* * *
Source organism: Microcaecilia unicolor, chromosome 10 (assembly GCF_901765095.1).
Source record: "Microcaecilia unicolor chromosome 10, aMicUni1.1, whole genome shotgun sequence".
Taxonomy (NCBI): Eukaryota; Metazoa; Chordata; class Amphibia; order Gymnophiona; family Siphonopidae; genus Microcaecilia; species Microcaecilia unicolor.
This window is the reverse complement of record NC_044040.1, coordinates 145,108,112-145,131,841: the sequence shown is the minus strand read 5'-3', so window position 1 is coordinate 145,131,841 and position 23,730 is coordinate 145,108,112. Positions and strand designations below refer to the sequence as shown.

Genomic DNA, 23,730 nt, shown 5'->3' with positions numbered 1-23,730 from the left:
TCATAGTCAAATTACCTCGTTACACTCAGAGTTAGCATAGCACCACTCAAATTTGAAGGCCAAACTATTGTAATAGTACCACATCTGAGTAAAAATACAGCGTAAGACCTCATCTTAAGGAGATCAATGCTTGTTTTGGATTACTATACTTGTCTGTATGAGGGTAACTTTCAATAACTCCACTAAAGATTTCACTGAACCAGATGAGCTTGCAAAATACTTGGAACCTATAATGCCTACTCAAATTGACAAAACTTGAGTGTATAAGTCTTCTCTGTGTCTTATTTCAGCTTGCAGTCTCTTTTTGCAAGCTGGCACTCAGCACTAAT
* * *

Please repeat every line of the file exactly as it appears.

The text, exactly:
Source organism: Microcaecilia unicolor, chromosome 10 (assembly GCF_901765095.1).
Source record: "Microcaecilia unicolor chromosome 10, aMicUni1.1, whole genome shotgun sequence".
Taxonomy (NCBI): Eukaryota; Metazoa; Chordata; class Amphibia; order Gymnophiona; family Siphonopidae; genus Microcaecilia; species Microcaecilia unicolor.
This window is the reverse complement of record NC_044040.1, coordinates 145,108,112-145,131,841: the sequence shown is the minus strand read 5'-3', so window position 1 is coordinate 145,131,841 and position 23,730 is coordinate 145,108,112. Positions and strand designations below refer to the sequence as shown.

Genomic DNA, 23,730 nt, shown 5'->3' with positions numbered 1-23,730 from the left:
TCATAGTCAAATTACCTCGTTACACTCAGAGTTAGCATAGCACCACTCAAATTTGAAGGCCAAACTATTGTAATAGTACCACATCTGAGTAAAAATACAGCGTAAGACCTCATCTTAAGGAGATCAATGCTTGTTTTGGATTACTATACTTGTCTGTATGAGGGTAACTTTCAATAACTCCACTAAAGATTTCACTGAACCAGATGAGCTTGCAAAATACTTGGAACCTATAATGCCTACTCAAATTGACAAAACTTGAGTGTATAAGTCTTCTCTGTGTCTTATTTCAGCTTGCAGTCTCTTTTTGCAAGCTGGCACTCAGCACTAAT